Sunday, January 09, 2005

AND I THINK I CAN EXPLAIN THAT...: The total balls-up where Fairfield Warde high school tried to honor old boy John Mayer, only for him to be frogrmarched off the premises as a "security" threat has become a running sore for headteacher James Coyne. And he's attempted to explain exactly what went wrong with, um, limited success:

"I guess I'm disappointed with the attention it's been given," Coyne said Monday. "A complete explanation wasn't provided in the news stories. The one thing that didn't come out is we very much wanted to honor John, but we wanted it to be in an atmosphere appropriate for the students and safe for everyone concerned. We have a great deal of respect for what he accomplished and think he has a positive message for the kids. He had a dream and he followed it."

That's right, dammit - it's so disappointing when the media latch onto something like a school bundling its honoured old boy out the back door and into a carpark from an event designed to praise his success.

Coyne says that the problem was that Mayer only accepted the invite two days before the event and " that did not allow enough time to hire security and police officers to keep excited fans at bay, [Hall of Fame Committee Chairman James] Conley said.

Anyone who's ever seen the Yellow Pages for that area will acknowledge that it could take days, maybe even weeks to search the listings for 'security' - and you can just picture the number of excited fans we're talking about here, who'd be making their way out to Fairfield to see John Mayer.

"I'm sorry it happened," Conley added. "I'm not apologizing for anything, because we did our part. He just didn't give us any time. You have to have security when someone of his stature is around. What do you see when you go to a concert? Men in front of the stage with shirts that say 'security.' All we had was me, and I'm 68-years-old."

Well... yes, it's true at gigs you do often see men with tshirts that read "security" - that would be at a gig, mind. This was a school event where only students and teachers and a few family members were gathering. It was hardly likely to be Altamont.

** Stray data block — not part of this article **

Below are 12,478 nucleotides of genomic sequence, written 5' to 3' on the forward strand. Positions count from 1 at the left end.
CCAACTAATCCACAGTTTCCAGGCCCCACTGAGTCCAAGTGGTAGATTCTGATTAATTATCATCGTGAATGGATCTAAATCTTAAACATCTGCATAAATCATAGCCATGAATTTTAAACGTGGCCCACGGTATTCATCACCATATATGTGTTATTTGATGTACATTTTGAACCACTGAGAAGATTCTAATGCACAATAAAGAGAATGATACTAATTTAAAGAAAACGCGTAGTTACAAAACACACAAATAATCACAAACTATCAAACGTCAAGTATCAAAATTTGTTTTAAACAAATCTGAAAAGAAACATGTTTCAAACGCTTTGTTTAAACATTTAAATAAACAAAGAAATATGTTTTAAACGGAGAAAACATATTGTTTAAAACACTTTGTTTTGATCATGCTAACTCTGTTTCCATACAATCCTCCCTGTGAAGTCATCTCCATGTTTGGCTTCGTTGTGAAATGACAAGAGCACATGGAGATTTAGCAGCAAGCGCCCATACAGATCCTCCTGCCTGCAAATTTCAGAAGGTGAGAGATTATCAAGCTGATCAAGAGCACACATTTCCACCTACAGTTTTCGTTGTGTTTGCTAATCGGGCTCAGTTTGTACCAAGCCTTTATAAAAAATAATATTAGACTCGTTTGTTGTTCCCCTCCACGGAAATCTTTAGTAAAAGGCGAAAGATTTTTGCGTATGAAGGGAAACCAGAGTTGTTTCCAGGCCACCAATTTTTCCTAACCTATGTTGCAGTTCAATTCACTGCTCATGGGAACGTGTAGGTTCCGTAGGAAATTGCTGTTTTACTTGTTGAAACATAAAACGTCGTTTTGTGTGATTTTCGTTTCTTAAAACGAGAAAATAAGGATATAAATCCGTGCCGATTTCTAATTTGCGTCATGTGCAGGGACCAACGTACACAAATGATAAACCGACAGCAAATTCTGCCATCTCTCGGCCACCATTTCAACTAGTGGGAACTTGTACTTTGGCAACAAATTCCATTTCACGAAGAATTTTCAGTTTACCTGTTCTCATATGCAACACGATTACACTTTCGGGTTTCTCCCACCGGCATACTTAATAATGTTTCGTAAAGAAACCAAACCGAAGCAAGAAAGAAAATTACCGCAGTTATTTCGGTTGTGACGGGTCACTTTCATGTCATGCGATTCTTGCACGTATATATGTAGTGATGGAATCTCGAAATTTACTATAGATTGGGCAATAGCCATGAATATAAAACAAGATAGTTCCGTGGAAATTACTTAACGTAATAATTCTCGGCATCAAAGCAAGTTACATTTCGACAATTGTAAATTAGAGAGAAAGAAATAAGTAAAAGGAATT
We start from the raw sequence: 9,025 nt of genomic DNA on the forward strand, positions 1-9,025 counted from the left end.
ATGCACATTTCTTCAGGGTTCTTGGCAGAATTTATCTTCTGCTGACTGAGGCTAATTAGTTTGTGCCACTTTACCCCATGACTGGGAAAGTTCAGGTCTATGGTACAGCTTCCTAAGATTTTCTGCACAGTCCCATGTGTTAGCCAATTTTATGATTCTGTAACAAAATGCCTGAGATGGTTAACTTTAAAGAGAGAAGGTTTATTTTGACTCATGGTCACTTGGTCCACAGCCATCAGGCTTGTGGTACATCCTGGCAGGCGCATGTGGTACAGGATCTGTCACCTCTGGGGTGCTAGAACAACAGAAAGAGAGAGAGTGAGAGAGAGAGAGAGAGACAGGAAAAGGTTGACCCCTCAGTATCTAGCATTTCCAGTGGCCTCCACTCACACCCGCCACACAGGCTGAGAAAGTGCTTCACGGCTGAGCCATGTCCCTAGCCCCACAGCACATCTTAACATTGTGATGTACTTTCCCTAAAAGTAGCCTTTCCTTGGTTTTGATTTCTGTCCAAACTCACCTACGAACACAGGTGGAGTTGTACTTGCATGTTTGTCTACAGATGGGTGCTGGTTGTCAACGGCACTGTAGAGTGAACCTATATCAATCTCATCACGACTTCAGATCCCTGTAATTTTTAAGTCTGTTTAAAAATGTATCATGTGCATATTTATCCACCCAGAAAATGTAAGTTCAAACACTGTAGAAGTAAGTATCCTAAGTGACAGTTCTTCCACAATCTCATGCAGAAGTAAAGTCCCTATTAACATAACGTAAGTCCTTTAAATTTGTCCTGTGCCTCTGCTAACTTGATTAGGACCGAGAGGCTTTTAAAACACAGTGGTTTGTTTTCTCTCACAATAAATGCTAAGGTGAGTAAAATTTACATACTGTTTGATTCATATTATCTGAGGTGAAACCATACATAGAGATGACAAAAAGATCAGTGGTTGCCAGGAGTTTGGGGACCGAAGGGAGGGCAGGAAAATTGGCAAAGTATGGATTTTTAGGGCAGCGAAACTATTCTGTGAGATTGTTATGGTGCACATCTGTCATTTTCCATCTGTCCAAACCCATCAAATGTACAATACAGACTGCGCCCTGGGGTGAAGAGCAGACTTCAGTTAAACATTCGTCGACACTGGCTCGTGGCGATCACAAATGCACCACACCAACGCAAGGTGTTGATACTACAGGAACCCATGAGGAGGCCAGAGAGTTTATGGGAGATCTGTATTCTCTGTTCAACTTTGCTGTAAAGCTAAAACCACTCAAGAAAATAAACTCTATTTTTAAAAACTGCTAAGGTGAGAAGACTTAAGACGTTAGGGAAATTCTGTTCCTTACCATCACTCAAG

Conley said he was standing near [Fellow inductee JJ] Henry's baby, who was fast asleep in a carriage.
"That could have been a disaster," he said. "'Having John Mayer there ... with no security?'"

We don't know for certain, but we suspect that Battleship Potemkin may have made a deep psychological impact on Mr. Conley. People - babies - excitement? You don't even need the Odessa steps to see how all that could end up.

We're actually not sure how Henry and the other inductees must be feeling about all this, to be honest: the message seems to have been that the school decided they were so obscure they needed no protection from braying crowds at all.

Aside from the potential for a frenzied crowd of students during a full day of school just before the holiday vacation, Conley said it also would have been unfair to some students if Mayer was allowed in. The auditorium could not house the entire student body, Conley said, and teens who did not get to see the popular performer would have been disappointed.

... but Mayer hadn't invited himself - he'd been invited in the first place. So what would they have done if he had said he'd go all along? Or would the students who'd missed out been okay and not disappointed as he'd RSVPed promptly?

The story gets better when Mayer does turn up, and the teachers panic that he might be spotted:

When Mayer arrived at the school, he was led into Coyne's office, where the headmaster said they discussed the security situation and made a tentative agreement for him to come back to the school.
Coyne said he waited until the bell rang so students could change classes without seeing Mayer in the hallway, adding he "could understand why Mayer thought he was stalling him."
"He was accompanied to his car as a courtesy," Coyne said, "and I thought we had agreed to do it at another time. Because he is such a celebrity, his presence in the school at that time wasn't something we thought was a good idea."

Still, we guess the main idea behind the Hall of Fame had been to raise Fairfield's profile around the planet. They really managed that.